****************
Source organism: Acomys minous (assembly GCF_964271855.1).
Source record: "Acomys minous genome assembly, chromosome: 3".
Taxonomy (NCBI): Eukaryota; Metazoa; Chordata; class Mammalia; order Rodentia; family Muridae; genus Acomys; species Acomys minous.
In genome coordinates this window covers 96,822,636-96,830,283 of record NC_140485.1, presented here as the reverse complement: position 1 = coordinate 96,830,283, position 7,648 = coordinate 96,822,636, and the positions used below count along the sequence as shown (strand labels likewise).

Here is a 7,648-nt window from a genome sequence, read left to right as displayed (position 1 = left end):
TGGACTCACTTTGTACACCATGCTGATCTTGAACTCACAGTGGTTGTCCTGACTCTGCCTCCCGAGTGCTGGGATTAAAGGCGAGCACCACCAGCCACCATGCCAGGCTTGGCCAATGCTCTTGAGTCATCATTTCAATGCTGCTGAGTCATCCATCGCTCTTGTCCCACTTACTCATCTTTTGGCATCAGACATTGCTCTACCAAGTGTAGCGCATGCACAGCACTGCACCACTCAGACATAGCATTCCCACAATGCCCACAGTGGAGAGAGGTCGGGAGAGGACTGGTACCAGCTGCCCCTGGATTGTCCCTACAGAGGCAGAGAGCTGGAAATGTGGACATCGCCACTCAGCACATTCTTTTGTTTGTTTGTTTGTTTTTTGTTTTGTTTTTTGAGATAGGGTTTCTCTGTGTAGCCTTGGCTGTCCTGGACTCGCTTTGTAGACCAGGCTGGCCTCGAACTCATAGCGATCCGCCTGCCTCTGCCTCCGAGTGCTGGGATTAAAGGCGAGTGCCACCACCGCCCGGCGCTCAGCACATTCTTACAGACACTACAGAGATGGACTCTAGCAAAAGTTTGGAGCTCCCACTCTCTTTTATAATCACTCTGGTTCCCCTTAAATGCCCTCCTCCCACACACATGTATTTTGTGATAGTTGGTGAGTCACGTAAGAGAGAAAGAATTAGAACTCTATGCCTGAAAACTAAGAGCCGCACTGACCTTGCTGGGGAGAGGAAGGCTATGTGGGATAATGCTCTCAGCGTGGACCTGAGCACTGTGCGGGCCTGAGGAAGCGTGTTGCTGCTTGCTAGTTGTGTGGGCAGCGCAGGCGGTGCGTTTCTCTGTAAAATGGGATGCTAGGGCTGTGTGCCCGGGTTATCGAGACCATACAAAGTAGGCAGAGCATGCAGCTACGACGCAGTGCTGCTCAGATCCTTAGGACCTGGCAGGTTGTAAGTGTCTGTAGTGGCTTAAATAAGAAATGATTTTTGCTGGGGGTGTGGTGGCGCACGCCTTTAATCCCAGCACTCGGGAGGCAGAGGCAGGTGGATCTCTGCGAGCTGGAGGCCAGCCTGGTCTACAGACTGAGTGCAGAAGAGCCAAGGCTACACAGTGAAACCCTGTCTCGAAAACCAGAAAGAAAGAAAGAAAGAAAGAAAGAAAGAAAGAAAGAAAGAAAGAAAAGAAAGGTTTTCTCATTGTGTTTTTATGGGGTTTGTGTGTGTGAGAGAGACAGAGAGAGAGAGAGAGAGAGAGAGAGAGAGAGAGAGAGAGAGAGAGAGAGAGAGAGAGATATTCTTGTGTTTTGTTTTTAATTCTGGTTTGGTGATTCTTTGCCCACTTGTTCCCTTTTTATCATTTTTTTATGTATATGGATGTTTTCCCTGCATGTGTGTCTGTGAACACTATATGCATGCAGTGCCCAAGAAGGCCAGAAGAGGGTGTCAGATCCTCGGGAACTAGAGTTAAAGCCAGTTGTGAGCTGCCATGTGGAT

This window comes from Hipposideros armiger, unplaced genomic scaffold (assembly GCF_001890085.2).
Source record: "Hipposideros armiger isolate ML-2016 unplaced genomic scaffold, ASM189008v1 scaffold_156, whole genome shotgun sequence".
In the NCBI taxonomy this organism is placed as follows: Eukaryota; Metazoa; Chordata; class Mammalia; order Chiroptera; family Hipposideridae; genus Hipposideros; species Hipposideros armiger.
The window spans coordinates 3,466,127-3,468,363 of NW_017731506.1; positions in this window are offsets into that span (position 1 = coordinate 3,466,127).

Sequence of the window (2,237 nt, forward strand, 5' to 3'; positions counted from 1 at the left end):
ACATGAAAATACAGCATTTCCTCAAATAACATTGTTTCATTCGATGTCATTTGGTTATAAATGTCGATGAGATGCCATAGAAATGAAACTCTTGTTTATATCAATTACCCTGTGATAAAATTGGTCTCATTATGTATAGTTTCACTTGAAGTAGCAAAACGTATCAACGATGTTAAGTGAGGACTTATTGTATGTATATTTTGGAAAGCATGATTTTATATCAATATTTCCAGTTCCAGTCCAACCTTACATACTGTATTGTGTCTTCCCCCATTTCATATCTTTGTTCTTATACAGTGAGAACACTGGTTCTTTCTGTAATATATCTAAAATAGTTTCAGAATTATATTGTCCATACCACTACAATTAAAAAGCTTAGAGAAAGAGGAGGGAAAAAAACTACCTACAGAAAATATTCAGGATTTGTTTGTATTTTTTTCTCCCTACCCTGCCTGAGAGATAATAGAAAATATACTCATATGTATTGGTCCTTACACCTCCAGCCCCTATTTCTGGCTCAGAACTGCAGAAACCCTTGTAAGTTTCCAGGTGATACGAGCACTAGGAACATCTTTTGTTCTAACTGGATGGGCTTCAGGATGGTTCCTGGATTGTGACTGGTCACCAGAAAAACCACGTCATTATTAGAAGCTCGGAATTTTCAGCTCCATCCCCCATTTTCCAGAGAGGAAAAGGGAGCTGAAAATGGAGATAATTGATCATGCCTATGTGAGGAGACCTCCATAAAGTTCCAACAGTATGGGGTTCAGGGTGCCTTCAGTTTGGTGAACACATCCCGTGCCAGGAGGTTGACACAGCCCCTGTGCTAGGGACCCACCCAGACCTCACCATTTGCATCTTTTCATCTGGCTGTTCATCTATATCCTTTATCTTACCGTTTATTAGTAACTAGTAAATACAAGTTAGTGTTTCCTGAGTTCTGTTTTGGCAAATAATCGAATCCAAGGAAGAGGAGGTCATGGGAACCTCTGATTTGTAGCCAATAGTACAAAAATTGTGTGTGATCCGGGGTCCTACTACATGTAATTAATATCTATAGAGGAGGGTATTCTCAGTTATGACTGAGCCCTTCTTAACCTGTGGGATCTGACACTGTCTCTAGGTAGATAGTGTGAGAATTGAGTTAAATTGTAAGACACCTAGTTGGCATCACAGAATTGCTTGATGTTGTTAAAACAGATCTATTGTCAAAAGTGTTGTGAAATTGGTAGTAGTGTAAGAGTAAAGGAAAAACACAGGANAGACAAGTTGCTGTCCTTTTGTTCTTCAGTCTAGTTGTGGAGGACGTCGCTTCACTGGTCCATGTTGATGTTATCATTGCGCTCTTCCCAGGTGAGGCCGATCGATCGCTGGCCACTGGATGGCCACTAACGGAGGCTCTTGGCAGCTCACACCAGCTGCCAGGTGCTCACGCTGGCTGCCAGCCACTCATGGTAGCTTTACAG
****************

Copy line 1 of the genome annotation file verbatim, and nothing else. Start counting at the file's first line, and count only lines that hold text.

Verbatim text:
Source organism: Acomys minous (assembly GCF_964271855.1).